More than half of people living with diabetes in Africa are undiagnosed, an analysis by the World Health Organisation (WHO) has shown.
The WHO’s estimate is that only 46 per cent of people living with diabetes in Africa know they have the condition.
The failure to diagnose the disease early enough is exacerbating the situation in the region which already accounts for the highest mortality rate due to the endemic conditions.
According to the analysis released in commemoration of World Diabetes Day, the region also has a higher average of deaths before the age of 70 from diabetes. It accounts for 58 per cent more than the global average of 48 per cent, the analysis says.
Diabetes is a chronic health condition that affects how the body turns food into energy. The disease can result in other major health challenges such as blindness, kidney failure, heart attacks, stroke and limb amputation.
In Nigeria alone, experts in the health sector have revealed that over 11 million people live with diabetes and a majority of them are unaware. Those who are aware of their status do not know how to manage their condition, they noted.
The WHO says that the lack of testing equipment, inadequate number of health experts, poor access to health facilities, and the general lack of awareness on the disease are some of the barriers to diabetes diagnosis. “Without testing, diabetes becomes a silent killer,” Dr Matshidiso Moeti, WHO Regional Director for Africa says.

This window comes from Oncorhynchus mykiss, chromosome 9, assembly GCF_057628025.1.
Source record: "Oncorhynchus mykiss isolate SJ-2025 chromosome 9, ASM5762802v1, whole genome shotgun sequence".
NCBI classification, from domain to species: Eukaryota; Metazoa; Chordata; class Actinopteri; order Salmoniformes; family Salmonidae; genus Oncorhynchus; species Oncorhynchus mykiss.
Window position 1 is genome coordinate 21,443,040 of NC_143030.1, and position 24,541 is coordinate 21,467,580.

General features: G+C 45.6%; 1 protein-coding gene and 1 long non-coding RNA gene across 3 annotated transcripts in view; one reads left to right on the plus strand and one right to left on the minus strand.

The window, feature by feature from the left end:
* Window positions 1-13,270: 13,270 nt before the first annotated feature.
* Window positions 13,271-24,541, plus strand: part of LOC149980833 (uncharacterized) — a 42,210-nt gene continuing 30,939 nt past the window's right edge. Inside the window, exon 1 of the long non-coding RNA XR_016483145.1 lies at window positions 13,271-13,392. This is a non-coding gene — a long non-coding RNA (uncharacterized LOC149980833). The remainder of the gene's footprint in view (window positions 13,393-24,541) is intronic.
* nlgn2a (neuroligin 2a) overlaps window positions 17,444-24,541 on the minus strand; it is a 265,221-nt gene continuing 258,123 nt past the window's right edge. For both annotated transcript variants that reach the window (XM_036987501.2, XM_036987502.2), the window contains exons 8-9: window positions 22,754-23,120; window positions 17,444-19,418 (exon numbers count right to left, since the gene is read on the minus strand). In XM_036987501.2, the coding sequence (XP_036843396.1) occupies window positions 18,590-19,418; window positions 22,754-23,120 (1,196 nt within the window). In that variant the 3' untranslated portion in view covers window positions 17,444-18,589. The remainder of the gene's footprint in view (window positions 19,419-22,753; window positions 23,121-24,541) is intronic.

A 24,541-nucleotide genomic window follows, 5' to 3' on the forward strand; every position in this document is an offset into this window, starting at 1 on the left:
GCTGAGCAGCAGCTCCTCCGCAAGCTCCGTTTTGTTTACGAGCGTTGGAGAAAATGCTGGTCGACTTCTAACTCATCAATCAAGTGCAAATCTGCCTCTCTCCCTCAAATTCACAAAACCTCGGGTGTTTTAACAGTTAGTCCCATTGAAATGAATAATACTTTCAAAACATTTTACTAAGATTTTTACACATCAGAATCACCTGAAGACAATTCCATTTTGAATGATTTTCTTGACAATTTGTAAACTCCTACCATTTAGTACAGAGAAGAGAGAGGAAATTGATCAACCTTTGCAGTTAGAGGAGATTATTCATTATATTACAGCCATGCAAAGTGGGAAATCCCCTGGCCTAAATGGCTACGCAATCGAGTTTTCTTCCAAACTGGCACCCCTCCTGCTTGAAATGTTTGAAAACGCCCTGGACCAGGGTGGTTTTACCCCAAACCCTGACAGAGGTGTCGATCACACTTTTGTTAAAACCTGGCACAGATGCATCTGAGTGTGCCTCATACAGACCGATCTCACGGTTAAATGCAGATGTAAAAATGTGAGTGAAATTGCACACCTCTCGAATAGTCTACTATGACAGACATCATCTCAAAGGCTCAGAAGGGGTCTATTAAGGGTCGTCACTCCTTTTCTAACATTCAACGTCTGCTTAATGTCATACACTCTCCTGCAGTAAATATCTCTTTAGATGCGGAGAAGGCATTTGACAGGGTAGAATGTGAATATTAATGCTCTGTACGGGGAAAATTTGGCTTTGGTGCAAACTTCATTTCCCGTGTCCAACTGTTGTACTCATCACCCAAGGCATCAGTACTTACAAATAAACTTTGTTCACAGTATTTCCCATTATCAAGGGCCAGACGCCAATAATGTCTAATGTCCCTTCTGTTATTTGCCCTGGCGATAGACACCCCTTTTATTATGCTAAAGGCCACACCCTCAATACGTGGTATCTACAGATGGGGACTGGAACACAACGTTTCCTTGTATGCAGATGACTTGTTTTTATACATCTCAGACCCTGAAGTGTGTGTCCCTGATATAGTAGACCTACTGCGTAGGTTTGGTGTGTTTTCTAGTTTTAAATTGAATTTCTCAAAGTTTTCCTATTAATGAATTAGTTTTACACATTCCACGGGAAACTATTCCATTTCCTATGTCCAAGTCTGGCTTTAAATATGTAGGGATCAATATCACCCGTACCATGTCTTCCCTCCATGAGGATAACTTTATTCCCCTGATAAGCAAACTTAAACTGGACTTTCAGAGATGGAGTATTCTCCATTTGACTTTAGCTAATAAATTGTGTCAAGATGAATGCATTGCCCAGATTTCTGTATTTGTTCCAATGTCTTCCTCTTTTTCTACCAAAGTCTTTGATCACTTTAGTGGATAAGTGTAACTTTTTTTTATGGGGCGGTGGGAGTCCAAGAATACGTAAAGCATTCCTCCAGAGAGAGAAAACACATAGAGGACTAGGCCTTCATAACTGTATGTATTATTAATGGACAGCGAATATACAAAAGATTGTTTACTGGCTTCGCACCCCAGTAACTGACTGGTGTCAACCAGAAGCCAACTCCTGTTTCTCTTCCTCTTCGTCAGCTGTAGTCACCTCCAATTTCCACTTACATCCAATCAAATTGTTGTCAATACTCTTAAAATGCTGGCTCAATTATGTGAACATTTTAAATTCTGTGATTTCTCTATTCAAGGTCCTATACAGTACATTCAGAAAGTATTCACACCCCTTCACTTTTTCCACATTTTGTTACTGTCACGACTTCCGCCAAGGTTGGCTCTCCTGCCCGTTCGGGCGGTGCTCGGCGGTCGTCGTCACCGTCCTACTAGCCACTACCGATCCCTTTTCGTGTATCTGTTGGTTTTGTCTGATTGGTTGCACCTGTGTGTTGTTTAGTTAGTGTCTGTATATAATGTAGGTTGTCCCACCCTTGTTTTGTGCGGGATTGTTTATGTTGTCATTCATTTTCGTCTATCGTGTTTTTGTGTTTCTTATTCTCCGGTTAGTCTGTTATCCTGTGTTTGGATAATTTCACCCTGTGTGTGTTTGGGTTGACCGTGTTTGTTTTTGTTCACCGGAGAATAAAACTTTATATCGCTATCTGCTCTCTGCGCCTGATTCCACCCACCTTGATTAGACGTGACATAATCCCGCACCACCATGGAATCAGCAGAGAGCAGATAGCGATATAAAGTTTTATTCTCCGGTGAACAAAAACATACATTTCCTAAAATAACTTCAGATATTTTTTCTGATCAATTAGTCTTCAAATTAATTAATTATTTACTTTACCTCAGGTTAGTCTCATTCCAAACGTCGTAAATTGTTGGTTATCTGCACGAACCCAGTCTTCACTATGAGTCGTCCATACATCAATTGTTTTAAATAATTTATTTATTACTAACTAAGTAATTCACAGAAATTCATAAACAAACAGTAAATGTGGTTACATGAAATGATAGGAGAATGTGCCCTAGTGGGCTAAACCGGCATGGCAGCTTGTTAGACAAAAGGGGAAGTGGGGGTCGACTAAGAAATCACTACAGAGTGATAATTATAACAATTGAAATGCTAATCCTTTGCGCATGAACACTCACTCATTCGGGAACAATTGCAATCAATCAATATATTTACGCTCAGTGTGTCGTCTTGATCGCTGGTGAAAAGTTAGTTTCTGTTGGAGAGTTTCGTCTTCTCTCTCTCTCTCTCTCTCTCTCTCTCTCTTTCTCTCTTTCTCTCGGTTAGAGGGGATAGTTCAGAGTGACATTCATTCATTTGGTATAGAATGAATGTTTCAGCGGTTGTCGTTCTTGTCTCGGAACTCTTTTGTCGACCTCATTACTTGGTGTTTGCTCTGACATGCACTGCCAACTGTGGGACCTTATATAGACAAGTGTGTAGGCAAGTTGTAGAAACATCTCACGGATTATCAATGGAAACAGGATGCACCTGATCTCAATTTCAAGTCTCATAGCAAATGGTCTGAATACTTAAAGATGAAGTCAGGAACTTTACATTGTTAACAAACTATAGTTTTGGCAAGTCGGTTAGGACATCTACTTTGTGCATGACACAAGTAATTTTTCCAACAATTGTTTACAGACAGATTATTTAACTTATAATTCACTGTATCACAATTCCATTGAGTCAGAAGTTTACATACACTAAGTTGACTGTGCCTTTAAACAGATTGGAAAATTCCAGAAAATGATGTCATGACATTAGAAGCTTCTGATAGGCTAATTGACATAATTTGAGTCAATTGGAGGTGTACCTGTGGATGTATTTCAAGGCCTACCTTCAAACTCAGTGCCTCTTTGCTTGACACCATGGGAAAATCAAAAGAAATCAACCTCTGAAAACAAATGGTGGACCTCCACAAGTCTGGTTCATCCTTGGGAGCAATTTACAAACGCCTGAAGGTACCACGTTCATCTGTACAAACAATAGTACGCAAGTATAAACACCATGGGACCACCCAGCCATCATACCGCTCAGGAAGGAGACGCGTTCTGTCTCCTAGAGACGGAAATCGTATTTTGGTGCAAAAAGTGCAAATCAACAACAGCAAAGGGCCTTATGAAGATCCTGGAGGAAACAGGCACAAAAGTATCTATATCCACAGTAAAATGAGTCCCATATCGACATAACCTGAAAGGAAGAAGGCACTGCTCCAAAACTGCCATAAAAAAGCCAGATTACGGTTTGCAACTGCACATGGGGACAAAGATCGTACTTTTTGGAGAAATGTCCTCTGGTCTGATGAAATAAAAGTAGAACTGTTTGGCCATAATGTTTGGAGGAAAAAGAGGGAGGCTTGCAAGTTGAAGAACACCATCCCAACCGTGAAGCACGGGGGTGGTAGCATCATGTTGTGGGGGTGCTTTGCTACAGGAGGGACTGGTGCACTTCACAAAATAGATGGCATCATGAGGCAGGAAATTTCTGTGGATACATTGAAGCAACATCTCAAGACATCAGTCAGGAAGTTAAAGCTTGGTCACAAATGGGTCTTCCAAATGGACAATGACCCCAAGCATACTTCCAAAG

She added that “while countries face several barriers to tackling diabetes, the rising prevalence of the disease is a wakeup call to reinforce health care, improve diagnosis, access to life-saving diabetes medicines and prioritize diabetes as a major health challenge.”
Currently, 24 million adults are living with diabetes in Africa and these figures are projected to rise to 55 million by 2045, the report says.
Access to care in Nigeria
‘Access to care’ is this year’s theme for World Diabetes Day, which spotlights people living with diabetes’ lack of access to affordable treatment and quality care. It is also urging the international community and global leaders to improve preventive measures against the disease.
A report published by The Conversion revealed that the prevalence of diabetes has steadily increased in Nigeria. It noted that only 1 per cent of the population had the disease in 1960 to about 6 per cent in 2021.
It added that the numbers of people living with the chronic illness are relatively higher in urban areas. This may be due to the lack of testing facilities and equipment in rural areas that have left diabetic people untested.
“There are few opportunities for Nigerians to know whether they already harbor diabetes or are at risk of developing it,” the report explains. “Screening, information and basic care should be available through primary healthcare facilities, but these are not functioning properly in most parts of Nigeria. They are not well staffed and resourced.”
According to the WHO, from 2011 to 2021 Africa recorded a “five-fold rise” in Type 1 diabetes among children and adolescents, with confirmed cases rising from 4 per 1000 children to nearly 20 per 1000.
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